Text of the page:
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This paper demonstrates the effects of
modeling an endogenous rate of time preference and two cash-in-advance constraints.
If the constraint is levied on consumption and capital goods, time preference
effects are neutral and cash-in-advance constraint effects invert the Tobin
Effect. If the constraint applies solely to consumption goods, opposing motives
are offsetting and monetary policy is super neutral.
Against the background of principal-agent
and transaction-cost theoretical considerations, this study addresses the question
whether relational competencies relate to trust within cooperative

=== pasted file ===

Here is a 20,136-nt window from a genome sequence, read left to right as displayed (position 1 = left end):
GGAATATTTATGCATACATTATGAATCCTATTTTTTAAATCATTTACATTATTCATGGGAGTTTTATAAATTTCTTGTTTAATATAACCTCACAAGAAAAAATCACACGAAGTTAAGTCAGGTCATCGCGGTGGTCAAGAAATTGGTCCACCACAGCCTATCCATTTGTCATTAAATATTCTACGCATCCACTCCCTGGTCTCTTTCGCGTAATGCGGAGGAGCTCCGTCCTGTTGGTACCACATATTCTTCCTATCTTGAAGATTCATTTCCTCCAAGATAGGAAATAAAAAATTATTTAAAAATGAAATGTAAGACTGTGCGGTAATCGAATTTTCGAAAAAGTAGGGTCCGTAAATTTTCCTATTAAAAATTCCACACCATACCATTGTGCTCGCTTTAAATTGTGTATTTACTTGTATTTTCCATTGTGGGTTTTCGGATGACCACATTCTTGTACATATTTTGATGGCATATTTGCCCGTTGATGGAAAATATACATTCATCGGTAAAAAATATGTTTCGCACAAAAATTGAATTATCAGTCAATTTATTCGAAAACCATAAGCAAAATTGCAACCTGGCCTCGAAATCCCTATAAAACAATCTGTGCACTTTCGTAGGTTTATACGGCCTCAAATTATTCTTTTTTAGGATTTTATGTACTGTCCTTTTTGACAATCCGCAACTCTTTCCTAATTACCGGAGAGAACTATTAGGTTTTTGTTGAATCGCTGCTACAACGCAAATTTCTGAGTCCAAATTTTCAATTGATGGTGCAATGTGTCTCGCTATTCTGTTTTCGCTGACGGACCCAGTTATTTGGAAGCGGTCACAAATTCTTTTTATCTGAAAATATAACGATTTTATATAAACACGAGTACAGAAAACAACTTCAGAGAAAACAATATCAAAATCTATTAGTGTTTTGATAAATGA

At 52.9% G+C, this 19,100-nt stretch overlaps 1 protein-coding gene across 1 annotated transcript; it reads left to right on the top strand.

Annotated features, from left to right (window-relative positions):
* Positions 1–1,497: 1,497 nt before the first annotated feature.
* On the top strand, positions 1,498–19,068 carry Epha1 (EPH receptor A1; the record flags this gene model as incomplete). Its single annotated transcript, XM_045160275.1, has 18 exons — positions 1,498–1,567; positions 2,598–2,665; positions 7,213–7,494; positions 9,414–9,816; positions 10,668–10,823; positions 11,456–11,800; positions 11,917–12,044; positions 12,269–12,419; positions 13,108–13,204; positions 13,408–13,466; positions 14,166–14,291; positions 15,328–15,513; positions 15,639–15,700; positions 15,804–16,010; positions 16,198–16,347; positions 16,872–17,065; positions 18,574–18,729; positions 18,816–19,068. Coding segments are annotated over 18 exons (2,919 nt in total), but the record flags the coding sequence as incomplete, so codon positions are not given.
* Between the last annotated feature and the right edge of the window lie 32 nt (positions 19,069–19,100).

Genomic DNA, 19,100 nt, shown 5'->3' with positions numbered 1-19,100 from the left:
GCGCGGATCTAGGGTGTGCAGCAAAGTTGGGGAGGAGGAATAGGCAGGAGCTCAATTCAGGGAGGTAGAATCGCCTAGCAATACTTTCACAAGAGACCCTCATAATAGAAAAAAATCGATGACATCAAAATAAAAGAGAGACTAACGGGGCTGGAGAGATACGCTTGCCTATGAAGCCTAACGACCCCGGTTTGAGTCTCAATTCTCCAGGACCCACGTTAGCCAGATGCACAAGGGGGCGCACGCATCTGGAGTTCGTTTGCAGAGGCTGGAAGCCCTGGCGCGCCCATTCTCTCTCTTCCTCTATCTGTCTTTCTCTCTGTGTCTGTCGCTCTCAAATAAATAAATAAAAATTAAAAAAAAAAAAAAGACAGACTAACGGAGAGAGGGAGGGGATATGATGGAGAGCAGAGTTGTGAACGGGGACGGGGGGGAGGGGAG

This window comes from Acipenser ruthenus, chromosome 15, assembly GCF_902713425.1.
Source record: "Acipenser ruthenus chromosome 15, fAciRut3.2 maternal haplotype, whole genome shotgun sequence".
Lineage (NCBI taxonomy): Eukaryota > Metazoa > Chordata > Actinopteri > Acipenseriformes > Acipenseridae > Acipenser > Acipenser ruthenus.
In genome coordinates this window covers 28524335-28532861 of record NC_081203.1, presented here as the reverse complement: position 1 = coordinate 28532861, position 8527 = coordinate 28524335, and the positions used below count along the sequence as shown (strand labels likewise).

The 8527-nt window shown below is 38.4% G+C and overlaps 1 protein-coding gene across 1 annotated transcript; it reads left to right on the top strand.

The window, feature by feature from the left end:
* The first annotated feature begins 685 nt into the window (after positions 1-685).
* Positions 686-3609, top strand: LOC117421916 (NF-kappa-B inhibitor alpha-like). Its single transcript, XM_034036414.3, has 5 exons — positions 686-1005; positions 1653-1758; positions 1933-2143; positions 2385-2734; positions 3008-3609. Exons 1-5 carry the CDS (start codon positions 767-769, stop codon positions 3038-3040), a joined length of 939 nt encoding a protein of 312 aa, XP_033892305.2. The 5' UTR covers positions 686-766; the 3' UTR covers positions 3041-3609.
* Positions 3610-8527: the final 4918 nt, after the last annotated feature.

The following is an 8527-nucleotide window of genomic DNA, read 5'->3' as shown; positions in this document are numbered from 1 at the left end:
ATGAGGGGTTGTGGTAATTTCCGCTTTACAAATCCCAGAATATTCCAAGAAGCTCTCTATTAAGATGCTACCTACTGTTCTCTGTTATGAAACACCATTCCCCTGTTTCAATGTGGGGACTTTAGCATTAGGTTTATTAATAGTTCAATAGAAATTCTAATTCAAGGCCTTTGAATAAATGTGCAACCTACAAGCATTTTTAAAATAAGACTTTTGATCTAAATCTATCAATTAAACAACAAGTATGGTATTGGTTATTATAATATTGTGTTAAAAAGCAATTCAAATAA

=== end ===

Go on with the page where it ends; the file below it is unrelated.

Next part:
relationships, taking into account also situational and personal factors. In its conclusion, the study presents an experimentally
confirmed model (n = 282) that shows the strong causal relationship between
relational competencies and trust allowing boundary-spanning agents to exert
influence on the development and maintenance of complex cooperative
relationships characterized by long-term objectives.